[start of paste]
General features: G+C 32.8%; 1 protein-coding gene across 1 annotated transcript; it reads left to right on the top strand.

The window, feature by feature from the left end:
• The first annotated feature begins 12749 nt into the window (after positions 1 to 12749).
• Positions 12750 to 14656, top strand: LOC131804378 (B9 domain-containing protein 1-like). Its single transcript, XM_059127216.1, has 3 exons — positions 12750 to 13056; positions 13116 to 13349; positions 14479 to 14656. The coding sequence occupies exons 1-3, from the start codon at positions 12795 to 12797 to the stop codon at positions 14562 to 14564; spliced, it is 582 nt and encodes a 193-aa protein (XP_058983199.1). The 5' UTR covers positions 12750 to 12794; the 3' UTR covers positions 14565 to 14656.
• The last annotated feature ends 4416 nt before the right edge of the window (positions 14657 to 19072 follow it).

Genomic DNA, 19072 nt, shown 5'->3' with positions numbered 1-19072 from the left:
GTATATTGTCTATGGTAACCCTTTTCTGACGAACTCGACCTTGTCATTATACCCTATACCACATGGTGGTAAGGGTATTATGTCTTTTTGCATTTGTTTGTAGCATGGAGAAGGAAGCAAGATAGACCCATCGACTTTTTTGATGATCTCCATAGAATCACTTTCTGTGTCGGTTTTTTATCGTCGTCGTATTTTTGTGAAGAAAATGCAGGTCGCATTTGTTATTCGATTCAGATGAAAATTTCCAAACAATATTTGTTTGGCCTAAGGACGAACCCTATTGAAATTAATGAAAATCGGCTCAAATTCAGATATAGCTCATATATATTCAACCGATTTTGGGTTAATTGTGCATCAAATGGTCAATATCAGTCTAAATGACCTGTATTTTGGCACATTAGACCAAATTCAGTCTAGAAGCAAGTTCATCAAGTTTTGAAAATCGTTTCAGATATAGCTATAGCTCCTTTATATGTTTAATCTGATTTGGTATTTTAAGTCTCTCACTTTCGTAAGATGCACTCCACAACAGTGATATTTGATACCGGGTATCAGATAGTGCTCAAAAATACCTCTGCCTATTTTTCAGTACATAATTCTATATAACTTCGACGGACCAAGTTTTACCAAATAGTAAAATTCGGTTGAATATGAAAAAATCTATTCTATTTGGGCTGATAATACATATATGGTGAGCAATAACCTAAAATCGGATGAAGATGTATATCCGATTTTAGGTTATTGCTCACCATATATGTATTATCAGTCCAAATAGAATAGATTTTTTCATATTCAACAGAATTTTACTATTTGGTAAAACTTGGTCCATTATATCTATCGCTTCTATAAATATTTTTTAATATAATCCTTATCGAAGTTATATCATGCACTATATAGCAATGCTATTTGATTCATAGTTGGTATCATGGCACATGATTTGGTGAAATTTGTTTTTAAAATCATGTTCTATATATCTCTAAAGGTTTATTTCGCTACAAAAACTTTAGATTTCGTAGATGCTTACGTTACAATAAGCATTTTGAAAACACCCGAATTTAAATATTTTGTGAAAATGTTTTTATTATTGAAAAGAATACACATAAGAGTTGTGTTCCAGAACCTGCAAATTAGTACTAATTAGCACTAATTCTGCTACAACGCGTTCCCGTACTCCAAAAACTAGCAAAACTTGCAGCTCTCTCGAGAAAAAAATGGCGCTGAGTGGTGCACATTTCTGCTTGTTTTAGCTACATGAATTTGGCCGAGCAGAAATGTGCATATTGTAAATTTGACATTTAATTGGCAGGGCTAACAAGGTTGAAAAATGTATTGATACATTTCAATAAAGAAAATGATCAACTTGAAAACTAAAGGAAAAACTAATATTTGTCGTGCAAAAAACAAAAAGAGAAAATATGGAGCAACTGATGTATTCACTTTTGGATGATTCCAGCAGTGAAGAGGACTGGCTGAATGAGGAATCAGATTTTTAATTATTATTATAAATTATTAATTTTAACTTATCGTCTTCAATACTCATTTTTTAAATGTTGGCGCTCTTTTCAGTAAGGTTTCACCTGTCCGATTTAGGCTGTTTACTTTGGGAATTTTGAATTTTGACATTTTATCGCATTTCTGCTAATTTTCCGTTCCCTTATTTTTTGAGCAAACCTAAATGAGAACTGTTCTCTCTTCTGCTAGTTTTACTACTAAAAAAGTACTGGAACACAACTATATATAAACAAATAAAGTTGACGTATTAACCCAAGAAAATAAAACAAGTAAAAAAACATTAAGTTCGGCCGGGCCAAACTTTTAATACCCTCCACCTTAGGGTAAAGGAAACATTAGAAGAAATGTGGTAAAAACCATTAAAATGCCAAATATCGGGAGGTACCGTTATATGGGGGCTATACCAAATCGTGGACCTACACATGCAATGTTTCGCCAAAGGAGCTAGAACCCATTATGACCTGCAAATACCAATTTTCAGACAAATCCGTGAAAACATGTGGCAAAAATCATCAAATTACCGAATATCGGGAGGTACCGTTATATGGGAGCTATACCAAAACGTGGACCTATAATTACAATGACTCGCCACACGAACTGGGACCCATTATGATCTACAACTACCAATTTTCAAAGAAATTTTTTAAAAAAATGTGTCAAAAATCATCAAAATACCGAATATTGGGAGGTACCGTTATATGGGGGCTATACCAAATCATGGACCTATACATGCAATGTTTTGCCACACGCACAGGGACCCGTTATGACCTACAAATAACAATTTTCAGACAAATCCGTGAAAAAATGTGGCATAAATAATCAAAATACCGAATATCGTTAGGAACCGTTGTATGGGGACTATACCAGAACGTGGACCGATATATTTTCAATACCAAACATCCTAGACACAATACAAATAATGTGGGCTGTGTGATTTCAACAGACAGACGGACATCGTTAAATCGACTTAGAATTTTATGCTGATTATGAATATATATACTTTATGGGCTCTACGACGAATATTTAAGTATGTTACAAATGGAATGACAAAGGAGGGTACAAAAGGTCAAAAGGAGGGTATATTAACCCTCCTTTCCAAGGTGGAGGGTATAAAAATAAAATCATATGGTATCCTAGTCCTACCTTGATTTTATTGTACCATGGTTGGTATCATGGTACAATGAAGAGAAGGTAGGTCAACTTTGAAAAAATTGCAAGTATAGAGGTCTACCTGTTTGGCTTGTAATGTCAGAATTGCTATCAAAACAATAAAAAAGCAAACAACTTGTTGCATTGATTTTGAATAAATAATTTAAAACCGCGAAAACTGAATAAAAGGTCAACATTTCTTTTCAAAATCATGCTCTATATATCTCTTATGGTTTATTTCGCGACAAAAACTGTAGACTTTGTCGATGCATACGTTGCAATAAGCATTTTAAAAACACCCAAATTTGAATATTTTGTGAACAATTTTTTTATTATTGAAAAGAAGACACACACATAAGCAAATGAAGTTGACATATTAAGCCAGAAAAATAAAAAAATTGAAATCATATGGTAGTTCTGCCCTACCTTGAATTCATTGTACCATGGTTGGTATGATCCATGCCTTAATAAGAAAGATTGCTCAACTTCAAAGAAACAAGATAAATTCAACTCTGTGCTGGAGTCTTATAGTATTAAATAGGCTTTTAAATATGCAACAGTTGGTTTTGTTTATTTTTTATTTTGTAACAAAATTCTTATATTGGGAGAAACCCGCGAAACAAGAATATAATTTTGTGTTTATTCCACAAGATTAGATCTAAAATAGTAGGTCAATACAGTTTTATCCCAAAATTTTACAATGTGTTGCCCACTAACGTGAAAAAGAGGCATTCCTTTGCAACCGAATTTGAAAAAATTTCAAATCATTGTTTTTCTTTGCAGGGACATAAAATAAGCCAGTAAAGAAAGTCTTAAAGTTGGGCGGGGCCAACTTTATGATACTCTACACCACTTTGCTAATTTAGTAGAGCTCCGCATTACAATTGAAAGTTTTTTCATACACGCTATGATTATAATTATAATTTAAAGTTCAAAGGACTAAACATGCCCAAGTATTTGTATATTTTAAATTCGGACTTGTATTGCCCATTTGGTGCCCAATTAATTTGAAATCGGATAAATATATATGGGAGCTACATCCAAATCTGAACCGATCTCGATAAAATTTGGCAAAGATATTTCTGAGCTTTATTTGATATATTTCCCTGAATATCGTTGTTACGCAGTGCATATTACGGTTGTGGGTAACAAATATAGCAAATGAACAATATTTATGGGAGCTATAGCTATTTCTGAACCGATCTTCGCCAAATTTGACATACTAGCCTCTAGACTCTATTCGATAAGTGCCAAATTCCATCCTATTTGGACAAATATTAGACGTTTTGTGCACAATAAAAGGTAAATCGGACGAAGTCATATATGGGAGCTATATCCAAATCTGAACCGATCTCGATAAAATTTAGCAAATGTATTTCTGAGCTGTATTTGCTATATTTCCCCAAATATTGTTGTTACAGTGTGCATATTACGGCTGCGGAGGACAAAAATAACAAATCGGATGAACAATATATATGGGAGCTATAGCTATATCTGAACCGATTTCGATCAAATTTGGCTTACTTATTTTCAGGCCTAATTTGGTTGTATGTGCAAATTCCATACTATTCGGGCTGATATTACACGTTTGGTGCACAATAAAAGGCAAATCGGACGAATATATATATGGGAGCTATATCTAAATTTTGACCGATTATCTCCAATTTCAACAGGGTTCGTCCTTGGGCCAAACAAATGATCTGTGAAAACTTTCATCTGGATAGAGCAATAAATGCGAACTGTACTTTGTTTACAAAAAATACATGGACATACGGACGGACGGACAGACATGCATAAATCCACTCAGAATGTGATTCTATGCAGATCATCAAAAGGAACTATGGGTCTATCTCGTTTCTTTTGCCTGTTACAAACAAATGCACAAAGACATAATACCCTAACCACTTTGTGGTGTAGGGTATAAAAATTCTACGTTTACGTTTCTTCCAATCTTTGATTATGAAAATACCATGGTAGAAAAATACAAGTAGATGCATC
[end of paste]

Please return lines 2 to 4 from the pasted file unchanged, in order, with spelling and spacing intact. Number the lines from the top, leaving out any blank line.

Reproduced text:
The window, feature by feature from the left end:
• The first annotated feature begins 12749 nt into the window (after positions 1 to 12749).
• Positions 12750 to 14656, top strand: LOC131804378 (B9 domain-containing protein 1-like). Its single transcript, XM_059127216.1, has 3 exons — positions 12750 to 13056; positions 13116 to 13349; positions 14479 to 14656. The coding sequence occupies exons 1-3, from the start codon at positions 12795 to 12797 to the stop codon at positions 14562 to 14564; spliced, it is 582 nt and encodes a 193-aa protein (XP_058983199.1). The 5' UTR covers positions 12750 to 12794; the 3' UTR covers positions 14565 to 14656.